Arik Hesseldahl

Recent Posts by Arik Hesseldahl

As Egypt's Last Internet Connection Goes Down, Alternatives Appear

Even as the main Internet service providers in Egypt were shut down last week in a move to quell anti-government protests, one connection remained online: The Noor Group (usually found at www.noor.net). Its ties to various financial concerns and the local stock exchange gave it some political cover.

Now Noor is gone too, reports Renesys, the Internet intelligence research firm that has so closely followed the Egypt’s strange disappearance from the digital realm.

That has some Egyptians turning to spotty dial-up connections cobbled together by Internet activists, most of them in Europe. Telecomix, an organization that promotes Internet freedom, published a list of reliable numbers that Egyptians can call with their modems. The French Data Network reactivated a barely used but still perfectly functional bank of modems.

For those with functional fax machines, a German outfit called We Rebuild set up a fax-to-Internet service that allows Egyptians to send fax messages that can then be relayed as email messages or posts they can publish immediately.

Finally, some folks at Google, Twitter and SayNow, the phone service that Google acquired last week, hacked together a Speak-to-Tweet service for Egyptians to use: Call an international number, leave a voice message and it’s published on the Twitter account @speak2tweet. People in Egypt can hear the same messages by dialing the same numbers used to send the messages.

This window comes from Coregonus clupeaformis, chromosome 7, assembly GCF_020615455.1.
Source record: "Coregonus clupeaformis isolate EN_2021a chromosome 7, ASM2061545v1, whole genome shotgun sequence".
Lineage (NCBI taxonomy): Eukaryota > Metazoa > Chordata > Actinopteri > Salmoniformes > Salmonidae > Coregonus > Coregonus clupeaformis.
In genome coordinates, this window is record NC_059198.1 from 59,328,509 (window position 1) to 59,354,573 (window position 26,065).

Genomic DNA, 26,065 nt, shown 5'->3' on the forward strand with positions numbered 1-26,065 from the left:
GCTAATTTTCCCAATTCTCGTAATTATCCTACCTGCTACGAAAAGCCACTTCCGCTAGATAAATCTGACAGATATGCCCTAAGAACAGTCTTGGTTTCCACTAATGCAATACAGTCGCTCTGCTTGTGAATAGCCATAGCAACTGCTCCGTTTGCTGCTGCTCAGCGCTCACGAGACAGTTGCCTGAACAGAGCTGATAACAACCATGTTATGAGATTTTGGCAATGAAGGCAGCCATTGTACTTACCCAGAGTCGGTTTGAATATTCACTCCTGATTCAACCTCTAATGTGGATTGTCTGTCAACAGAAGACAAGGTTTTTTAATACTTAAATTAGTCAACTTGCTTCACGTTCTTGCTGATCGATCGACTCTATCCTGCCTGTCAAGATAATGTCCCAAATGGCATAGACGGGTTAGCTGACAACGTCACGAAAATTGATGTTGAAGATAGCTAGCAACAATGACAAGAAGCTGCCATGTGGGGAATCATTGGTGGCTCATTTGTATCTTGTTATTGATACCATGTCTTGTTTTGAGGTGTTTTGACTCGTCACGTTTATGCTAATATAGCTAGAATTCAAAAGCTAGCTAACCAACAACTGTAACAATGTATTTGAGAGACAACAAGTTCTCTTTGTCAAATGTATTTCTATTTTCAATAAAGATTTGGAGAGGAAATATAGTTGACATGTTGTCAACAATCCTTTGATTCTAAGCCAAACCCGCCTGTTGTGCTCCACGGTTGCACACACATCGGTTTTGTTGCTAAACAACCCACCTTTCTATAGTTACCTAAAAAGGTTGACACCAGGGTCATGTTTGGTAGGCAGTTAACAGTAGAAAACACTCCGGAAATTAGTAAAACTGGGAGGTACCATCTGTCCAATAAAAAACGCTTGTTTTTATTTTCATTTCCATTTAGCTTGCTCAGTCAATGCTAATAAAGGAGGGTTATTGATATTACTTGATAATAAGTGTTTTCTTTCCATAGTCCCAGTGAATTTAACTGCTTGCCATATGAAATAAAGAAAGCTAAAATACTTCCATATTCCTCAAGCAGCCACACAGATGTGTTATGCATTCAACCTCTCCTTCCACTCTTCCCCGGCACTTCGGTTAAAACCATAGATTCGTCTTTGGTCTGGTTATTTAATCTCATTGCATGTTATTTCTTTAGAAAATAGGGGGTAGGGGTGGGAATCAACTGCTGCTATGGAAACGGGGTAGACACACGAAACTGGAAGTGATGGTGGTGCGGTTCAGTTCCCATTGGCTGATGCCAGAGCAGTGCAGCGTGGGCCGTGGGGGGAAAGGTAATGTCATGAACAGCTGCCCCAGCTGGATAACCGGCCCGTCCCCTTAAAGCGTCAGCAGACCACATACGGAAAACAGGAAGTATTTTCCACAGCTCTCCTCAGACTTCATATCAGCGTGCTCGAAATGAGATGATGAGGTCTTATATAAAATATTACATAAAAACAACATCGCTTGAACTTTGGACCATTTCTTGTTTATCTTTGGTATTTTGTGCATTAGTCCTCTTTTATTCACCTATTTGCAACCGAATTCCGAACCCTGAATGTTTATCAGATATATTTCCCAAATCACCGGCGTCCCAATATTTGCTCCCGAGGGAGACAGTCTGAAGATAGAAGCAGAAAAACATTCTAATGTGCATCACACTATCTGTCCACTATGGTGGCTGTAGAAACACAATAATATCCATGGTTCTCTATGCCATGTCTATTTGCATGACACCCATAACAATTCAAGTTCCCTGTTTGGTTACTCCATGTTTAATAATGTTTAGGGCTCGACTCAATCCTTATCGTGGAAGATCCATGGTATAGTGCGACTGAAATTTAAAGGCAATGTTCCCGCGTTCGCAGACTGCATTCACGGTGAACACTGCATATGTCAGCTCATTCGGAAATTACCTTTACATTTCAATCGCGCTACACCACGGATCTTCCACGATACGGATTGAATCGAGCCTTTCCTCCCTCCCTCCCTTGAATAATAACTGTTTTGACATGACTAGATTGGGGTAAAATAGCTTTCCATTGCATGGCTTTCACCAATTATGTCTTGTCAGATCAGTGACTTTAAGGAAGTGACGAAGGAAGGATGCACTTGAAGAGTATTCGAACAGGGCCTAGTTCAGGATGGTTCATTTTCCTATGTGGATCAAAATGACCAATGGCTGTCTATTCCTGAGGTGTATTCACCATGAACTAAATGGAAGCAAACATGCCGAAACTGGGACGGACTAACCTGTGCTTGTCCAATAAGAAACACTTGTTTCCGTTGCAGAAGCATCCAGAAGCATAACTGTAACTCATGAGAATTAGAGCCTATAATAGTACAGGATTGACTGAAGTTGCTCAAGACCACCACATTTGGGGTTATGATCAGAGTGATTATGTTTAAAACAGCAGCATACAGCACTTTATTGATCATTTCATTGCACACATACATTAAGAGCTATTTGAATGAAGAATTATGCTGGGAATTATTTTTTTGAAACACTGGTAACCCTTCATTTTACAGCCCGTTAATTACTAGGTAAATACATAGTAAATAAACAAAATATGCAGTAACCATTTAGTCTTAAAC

Here’s one message from an Egyptian woman speaking in English:


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Just as the atom bomb was the weapon that was supposed to render war obsolete, the Internet seems like capitalism’s ultimate feat of self-destructive genius, an economic doomsday device rendering it impossible for anyone to ever make a profit off anything again. It’s especially hopeless for those whose work is easily digitized and accessed free of charge.

— Author Tim Kreider on not getting paid for one’s work